Business

What the Amazon tax ruling means for the future of e-commerce

Above: Amazon's Jeff Bezos at a 2010 event.

Image Credit: Jurvetson/Flickr
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Deborah Sweeney is the CEO of MyCorporation.com.

Inaction in Congress has already caused quite a few problems recently. It seems its lack of a stance on the so-called “Amazon Tax” — an initiative that would require larger online retailers to collect state sales tax on all purchases — has been a real headache for state courts.

So far there is no federal law allowing states to force online retailers to collect sales tax. Customers are supposed to send in the sales tax for any purchases made online, but very few do. Many state governments are upset about this and want to force online retailers to collect. In response to this, Amazon and other online retailers have blazed a state-by-state warpath to challenge these new laws.

For the most part they haven’t had much luck. However, the Illinois Supreme Court voted six-to-one to throw out a law that forced online retailers with in-state affiliates to collect sales tax on Illinois purchases. But what does this new ruling mean for the future of e-commerce?

The Internet Tax Freedom Act

The Illinois Supreme Court’s decision is mainly based on a law passed back in 1998 that was meant to help spur the growth of the Internet — the Internet Tax Freedom Act. For the most part this act just kept authorities from enacting any Internet-only taxes, and it did not exempt sales made online from taxation. It did, however, ban “discriminatory taxes on electronic commerce.”

When taken with the Quill decision — a 1992 case that established that only retailers with a physical presence in a state can be required to collect state sales tax — the Illinois court felt that the state was discriminating against retailers that sell through links on Illinois websites.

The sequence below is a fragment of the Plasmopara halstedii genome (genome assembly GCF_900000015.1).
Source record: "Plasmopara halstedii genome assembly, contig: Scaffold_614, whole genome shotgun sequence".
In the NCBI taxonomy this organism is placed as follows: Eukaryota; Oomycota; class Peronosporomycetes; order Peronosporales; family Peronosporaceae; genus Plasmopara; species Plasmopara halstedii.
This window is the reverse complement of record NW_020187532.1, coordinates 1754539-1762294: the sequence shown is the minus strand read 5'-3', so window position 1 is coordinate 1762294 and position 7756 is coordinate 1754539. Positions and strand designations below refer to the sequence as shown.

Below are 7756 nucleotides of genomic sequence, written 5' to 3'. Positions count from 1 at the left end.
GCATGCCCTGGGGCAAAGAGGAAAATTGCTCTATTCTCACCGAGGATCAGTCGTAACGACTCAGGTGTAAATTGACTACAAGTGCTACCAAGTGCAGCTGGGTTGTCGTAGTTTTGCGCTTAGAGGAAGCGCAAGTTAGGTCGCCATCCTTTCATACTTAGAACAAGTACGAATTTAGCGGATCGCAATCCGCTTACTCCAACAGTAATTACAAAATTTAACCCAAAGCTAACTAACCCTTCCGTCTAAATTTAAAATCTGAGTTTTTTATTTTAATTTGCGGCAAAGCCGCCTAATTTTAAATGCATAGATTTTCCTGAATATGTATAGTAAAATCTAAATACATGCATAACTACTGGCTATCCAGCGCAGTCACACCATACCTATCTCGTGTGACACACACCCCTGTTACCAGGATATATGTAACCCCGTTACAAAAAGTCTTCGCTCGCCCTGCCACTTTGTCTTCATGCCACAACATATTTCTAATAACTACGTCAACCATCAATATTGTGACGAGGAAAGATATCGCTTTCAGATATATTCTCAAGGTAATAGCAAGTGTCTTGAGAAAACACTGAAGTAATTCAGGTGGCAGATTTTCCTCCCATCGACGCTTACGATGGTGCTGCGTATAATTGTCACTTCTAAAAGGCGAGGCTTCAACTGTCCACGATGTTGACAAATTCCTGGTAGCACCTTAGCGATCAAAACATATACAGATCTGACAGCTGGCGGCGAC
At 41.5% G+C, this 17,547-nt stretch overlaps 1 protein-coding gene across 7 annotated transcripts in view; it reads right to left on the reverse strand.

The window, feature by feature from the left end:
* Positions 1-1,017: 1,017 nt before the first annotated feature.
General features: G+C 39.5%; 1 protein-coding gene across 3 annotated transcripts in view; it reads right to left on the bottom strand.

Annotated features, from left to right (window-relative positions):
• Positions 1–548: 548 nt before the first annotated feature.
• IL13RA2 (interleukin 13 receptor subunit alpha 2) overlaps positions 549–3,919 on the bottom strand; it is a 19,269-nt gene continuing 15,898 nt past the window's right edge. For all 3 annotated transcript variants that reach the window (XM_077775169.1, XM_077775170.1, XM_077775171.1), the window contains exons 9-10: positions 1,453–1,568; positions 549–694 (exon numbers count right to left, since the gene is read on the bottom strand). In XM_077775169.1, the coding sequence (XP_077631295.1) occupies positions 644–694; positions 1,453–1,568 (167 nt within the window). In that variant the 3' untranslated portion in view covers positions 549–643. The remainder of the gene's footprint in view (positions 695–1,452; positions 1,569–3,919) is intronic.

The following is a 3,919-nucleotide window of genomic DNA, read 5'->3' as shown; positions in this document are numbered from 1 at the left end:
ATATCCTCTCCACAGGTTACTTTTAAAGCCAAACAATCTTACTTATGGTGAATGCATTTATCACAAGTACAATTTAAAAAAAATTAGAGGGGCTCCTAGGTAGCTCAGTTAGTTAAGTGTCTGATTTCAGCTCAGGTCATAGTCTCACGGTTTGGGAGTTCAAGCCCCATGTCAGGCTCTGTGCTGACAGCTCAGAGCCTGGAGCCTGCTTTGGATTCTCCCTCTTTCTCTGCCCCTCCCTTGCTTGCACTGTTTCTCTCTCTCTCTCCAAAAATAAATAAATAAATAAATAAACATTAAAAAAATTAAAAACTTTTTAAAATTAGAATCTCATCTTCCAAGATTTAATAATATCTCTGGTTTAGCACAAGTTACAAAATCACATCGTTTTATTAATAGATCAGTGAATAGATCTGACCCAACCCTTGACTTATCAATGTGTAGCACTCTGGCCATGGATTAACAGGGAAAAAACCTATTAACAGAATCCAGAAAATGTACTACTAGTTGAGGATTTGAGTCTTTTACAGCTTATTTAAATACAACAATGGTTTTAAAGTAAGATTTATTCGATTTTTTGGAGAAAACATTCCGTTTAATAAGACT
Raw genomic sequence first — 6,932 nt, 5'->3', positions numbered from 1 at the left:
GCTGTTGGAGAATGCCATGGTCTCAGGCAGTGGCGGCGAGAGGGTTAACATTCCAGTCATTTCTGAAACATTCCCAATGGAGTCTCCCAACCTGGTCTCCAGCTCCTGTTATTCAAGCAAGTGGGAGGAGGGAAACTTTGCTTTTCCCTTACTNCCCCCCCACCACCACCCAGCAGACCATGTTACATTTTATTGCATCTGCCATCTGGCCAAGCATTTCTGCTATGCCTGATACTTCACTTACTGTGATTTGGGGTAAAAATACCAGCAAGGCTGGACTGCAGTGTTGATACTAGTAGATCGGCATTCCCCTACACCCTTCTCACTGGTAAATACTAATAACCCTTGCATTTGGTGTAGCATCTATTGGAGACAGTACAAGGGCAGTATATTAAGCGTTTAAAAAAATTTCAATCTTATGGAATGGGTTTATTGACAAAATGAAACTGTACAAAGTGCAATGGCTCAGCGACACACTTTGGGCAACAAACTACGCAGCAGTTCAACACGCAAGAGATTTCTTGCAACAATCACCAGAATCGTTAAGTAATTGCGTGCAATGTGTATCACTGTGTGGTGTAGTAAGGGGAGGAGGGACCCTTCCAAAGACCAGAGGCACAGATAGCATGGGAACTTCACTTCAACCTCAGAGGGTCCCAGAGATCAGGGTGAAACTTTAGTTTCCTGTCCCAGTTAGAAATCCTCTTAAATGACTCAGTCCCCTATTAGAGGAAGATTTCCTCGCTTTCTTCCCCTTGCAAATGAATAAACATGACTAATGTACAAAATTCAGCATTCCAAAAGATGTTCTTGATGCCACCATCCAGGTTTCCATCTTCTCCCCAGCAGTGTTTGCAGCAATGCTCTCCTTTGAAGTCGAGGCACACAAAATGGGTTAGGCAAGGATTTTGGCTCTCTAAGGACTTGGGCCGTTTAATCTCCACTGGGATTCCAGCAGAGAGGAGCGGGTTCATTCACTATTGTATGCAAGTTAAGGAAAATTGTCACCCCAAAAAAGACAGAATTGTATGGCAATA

Amazon, for example, used to run an affiliate program for Illinois businesses, entitling the affiliate to a percentage of sales made through the site. This affiliate program, however, gives Amazon an in-state presence, and so Amazon pulled the program from Illinois so it wouldn’t have to collect sales tax. Meanwhile retailers who only advertised in Illinois did not have to collect anything. The ITFA, however, expires in November 2014, and while it could be renewed, its lapse might invalidate the court’s decision.

Will the Supreme Court step in?

Amazon has already petitioned the Supreme Court to review a similar case it lost in New York. The Supreme Court may feel compelled to actually review these cases now that the highest courts in two different states have reached opposite decisions. The Quill decision gave Congress power to enact legislation allowing states to enforce collections. Though the Senate passed a law, the Marketplace Fairness Act, that would allow states to do this, it is very unlikely that any major tax legislation will pass through the House. All of this points to the Supreme Court intervening.

The future of e-commerce in America

If this fight has shown us anything, it is that a line has to be drawn in the sand. The rules are far too ambiguous, and while it is likely that only online retailers with remote sales in excess of $1 million will be affected by any changes to the law, smaller businesses are impacted when Amazon pulls from affiliate programs. The Performance Marketing Association, the lobbying group that originally filed the Illinois suit, pointed out that in Illinois one-third of affiliates downsized to stay in the state, with the other two-thirds either left the state or went out of business. Amazon already collects sales tax in 13 states, and plenty of other states want their slice of the pie. If the e-commerce industry is going to continue to thrive and grow, it needs to know what laws it has to contend with. Otherwise, the uncertainty will scare future retailers away from an otherwise very lucrative market.

Deborah Sweeney is the CEO of MyCorporation.com, an online legal filing services for entrepreneurs and businesses. Follow her on Google+ and on Twitter @deborahsweeney and @mycorporation.

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